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Pathological Gambling Interventions for the Family
Gambling continuing education psychologist CEUs

Section 4
Track #4 - Interventions - Goals, Rehearsals & Contingency Planning

CEU Question 4 | CEU Answer Booklet | Table of Contents | Gambling
Psychologist CEs, Counselor CEUs, Social Worker CEUs, MFT CEUs

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On the last track we discussed raising bottom.  In my practice, I find that the addict must ‘hit bottom’ and want to change.  Methods for raising bottom include no more bailouts, continued emotional support, deciding when to bail out, and knowing what to expect. 

On this track we will discuss interventions.  As you know, this type of confrontation involves the leadership of a trained professional and incorporates the help of a ‘team’ of people close to the gambler. This track will cover goals of the intervention, rehearsals and contingency planning, and the effectiveness of intervention.

As you may already know, accepted percentages of the effectiveness of intervention is between thirty and fifty percent.  As you listen to this track, you might consider playing it in an upcoming session for the family member of a gambling addict. Would playing this track in a session with a friend or family member be beneficial?

Three Steps of Interventions

Share on Facebook Step #1 - Goals of the Intervention
First, let’s discuss goals of the intervention.  Would you agree that the strength of the intervention process comes in the numbers it musters?  Every person in the gambler’s life who means anything to him can be gathered in one place with the gambler and asked to tell how the gambler’s behavior has affected him or her negatively.  Do you recall Sandra and John from track 2?  Sandra decided to stage an intervention for John. 

I stated to Sandra, “The atmosphere of the meeting is not one of grievance but of support.  When you talk about the intervention with John’s family and friends, advise them that they are not there to complain about what his behavior is doing to them, but to communicate to him that his behavior is affecting others.  This is important, because many addicts see their gambling as a personal thing only.

"When an addict says, ‘I don’t have a problem,’ what he is really saying is, ‘I don’t have a problem that bothers you, so get off my back.’  When an intervention succeeds in impressing upon the gambler that his behavior is indeed affecting other people, the gambler’s defenses may begin to break down.  Denial can then turn into acceptance.”

Do you agree that interventions can be a productive method for helping a gambler cope with and accept his or her problem?  I find that when enough of a gambler’s family, friends, and coworkers gather in a nonjudgmental way to just tell the gambler the facts by saying ‘we care about you and we want you to get some help,’ it can be a powerful process. 

Share on Facebook Step #2 - Rehearsals and Contingency Planning
Next, let’s discuss rehearsals and contingency planning.  Sandra stated, “It sounds pretty simple.”  I responded, “An intervention is no slapdash affair.  It involves the coordination and planning by a professional, and will probably include rehearsals. Gambling addicts, like alcoholics, can be unreasonable if they begin to feel threatened. Therefore, contingencies should be anticipated and planned for prior to the intervention. For example, if John gets upset and leaves, who would be the best candidate for going to get him and bringing him back? Who is going to speak first? Who should speak last? What are some possible treatment plans that might work for John?"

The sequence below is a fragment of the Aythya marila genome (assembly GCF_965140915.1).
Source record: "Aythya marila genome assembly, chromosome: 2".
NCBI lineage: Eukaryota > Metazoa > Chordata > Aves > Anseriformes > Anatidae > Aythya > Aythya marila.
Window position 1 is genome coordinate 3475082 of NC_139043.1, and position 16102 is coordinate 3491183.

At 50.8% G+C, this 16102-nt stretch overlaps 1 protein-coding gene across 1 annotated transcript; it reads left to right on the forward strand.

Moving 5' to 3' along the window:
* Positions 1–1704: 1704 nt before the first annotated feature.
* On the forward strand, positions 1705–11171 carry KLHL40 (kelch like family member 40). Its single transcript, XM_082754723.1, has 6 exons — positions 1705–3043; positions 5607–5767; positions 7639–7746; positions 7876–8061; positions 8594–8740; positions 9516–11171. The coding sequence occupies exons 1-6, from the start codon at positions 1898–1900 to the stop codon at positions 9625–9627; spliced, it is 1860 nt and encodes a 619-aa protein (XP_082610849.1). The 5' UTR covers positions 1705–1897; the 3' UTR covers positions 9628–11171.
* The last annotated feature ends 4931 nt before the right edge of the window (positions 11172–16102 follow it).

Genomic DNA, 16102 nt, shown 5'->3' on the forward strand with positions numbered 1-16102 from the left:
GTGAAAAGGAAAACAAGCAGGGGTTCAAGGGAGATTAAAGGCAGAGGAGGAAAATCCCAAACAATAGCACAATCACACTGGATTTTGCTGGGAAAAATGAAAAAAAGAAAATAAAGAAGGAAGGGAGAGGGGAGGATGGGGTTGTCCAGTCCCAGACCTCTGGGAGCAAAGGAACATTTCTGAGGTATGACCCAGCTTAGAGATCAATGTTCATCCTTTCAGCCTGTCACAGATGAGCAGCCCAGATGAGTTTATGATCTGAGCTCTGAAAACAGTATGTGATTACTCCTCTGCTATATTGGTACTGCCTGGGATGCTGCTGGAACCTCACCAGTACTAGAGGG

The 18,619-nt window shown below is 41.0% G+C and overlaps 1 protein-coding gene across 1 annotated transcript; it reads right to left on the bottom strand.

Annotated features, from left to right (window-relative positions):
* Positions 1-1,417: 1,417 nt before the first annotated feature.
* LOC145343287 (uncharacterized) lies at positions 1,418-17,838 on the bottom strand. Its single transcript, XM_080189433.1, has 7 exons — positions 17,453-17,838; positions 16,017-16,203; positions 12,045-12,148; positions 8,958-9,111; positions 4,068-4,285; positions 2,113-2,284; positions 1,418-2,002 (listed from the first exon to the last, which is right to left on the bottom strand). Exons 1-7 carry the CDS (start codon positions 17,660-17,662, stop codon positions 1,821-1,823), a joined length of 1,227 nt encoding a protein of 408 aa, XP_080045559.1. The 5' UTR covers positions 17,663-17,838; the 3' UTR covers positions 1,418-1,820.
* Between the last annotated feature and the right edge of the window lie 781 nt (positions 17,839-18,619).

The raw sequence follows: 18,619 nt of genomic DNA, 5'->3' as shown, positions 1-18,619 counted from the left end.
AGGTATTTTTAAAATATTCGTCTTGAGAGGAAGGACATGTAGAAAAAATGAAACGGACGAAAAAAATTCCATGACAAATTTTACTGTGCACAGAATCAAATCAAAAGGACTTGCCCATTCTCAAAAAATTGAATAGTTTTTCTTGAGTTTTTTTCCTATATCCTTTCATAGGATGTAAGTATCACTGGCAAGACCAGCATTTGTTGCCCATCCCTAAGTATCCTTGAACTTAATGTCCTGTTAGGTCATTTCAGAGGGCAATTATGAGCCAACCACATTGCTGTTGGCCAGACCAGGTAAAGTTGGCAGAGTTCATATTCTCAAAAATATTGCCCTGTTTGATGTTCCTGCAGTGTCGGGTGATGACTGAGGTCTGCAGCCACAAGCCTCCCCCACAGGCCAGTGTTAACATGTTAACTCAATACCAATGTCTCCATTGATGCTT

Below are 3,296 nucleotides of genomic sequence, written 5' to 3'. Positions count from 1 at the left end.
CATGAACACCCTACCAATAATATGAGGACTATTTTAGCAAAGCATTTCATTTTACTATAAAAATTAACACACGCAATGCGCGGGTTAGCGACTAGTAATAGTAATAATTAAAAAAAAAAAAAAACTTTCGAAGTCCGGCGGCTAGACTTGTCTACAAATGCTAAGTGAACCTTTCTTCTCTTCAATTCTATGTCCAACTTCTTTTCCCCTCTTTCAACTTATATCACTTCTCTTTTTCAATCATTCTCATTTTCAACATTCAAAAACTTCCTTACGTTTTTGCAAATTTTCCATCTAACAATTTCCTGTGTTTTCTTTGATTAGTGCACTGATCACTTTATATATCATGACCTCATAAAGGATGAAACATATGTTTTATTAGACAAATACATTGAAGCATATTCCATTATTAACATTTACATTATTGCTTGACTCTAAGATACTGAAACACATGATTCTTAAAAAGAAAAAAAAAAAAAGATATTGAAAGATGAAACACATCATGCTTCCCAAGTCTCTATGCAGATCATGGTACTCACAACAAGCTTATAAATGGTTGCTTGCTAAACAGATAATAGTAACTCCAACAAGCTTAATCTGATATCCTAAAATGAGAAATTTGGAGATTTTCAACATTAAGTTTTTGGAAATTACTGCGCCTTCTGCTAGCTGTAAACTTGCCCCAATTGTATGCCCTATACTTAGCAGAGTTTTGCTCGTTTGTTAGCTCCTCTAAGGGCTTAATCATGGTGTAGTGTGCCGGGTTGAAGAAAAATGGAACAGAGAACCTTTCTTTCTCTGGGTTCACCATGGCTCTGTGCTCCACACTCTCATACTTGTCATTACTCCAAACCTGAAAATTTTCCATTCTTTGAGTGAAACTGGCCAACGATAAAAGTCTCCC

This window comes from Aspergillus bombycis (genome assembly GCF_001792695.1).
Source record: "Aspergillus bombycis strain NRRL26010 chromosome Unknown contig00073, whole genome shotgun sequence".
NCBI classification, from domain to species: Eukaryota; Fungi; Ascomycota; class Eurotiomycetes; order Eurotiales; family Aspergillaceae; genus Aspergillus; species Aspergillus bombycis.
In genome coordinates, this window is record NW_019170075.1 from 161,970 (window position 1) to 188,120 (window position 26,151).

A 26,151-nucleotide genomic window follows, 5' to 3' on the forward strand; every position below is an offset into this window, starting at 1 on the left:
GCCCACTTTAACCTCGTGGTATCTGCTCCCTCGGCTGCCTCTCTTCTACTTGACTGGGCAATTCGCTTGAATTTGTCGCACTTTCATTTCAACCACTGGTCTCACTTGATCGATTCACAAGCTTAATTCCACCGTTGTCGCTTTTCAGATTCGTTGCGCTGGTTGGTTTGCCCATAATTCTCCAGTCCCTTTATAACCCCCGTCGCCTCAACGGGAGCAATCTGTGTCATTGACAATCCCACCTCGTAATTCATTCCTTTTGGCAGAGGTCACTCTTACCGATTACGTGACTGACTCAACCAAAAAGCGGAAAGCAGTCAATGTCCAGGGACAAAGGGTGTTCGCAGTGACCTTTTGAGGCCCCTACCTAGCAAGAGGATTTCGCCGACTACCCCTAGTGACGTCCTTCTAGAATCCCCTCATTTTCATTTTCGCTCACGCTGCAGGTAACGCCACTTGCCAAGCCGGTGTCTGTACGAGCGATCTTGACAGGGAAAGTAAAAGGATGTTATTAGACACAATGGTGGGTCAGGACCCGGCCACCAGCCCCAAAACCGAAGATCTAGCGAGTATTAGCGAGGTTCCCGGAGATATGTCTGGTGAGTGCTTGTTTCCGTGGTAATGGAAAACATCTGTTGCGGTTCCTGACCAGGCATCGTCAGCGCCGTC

Share on Facebook Step #3 - Effectiveness of Intervention
In addition to goals of intervention and rehearsals and contingency planning, let’s discuss the effectiveness of intervention.  Sandra asked, “How likely is it that an intervention is really going to help John?”  How might you have responded to Sandra? 

I stated, “The success rate of interventions is between thirty and fifty percent. But that’s thirty to fifty percent that wouldn’t get help otherwise. But keep in mind, it’s pretty much a one-shot deal. Due to the inherent drama and gravity which is characteristic of interventions, you’re pretty much limited to one chance, unless you try again years later.” 

Sandra then asked, “What do we do if the intervention doesn’t work?”  I stated, “Don’t give up.  Interventions aren’t for everyone.  As we have discussed if he has not hit bottom yet, he may not have felt a need to change.”  If we try it and it doesn’t work, we’ll just try something else until we find something that does work.” 

Think of your Sandra.  What other ways might there be for her to help a gambling addict hit bottom?

On this track we discussed interventions.  As you know, this type of confrontation involves the leadership of a trained professional and incorporates the help of a ‘team’ of people close to the gambler.  This track covered goals of the intervention, rehearsals and contingency planning, and the effectiveness of intervention.  As you may already know, accepted percentages of the effectiveness of intervention is between thirty and fifty percent.  As you listen to this track, you might consider playing it in an upcoming session for the family member of a gambling addict.

On the next track we will discuss teen gambling.  We will discuss complications unique to teens, such as lack of responsibility.  We will also discuss denial and financial motivation.  Finally, we’ll examine prevention. 

Online Continuing Education QUESTION 4
How effective are interventions? To select and enter your answer go to CEU Answer Booklet.

 
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